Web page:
Arlington Park—that leafy old neighborhood of some 1,500 homes east of Tamiami Trail between Bahia Vista and Webber—is in transition with a capital T. The last few years have seen a flurry of tear-downs and rebuilds, thanks to its in-town location and the lovely city park and recreation center for which it’s named.
All the more reason why it’s vital for neighbors new and old to come together. And what better way to do so than over music at Arlington Park’s Porchfest.
The third annual Porchfest, taking place Sunday, Oct. 7, is just what the name implies. A few dozen homeowners offer up their front porches to amateur and professional musicians of all genres for the afternoon, while people stroll from house to house—many with dogs and toddlers in little red wagons in tow—turning front yards into mini-concert venues. It’s part of a nationwide movement that started 10 years ago in Ithaca, New York, and now stretches across the country.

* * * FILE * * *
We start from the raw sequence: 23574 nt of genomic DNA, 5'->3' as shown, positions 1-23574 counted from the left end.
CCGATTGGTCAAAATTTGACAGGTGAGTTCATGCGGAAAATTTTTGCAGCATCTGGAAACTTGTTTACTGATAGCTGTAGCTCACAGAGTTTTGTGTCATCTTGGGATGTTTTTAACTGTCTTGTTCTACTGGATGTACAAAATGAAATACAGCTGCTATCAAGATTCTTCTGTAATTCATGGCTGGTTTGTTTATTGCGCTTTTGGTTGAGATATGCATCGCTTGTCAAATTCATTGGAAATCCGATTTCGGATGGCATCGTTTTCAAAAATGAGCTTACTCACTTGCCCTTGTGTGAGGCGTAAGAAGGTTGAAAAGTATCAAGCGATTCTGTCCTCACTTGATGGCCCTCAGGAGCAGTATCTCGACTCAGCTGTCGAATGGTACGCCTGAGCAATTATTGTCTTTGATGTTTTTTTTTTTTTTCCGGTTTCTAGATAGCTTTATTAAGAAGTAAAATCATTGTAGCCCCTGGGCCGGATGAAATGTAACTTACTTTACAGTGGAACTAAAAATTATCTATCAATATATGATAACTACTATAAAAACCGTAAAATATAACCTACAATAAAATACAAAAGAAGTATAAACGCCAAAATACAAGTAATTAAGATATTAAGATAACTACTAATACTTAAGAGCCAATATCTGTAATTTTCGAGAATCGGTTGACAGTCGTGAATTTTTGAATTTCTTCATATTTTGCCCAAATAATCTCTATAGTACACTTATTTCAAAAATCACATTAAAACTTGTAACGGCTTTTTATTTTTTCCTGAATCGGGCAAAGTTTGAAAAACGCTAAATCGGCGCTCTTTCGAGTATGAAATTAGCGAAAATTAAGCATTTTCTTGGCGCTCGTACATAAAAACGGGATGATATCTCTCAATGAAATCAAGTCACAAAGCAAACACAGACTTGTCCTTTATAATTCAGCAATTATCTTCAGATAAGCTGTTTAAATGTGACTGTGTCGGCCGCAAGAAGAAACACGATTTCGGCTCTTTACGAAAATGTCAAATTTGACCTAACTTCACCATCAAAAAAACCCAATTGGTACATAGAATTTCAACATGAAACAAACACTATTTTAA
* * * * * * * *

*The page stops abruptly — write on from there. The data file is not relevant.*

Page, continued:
An estimated 2,500 people attended the Arlington Park Porchfest last year, remarkable since it came right on the heels of Hurricane Irma. At Danielle O’Donnell’s home on Hillview Street, which she shares with her husband, 6-year-old daughter and her mother, Long Island Johnny played Jimmy Buffett songs in her carport. And while it’s not required of host homeowners, she offered salads, lavender lemon pound cake, “and my famous brownies” to people who stopped by. “It was truly magic,” she says. “I looked up the street and it was a sea of people, families, people on bikes, kids.”
It takes a village to produce something with the impact of Porchfest, but neighbors say they get way more than they give. “It’s all about neighborhood good will,” says O'Donnell.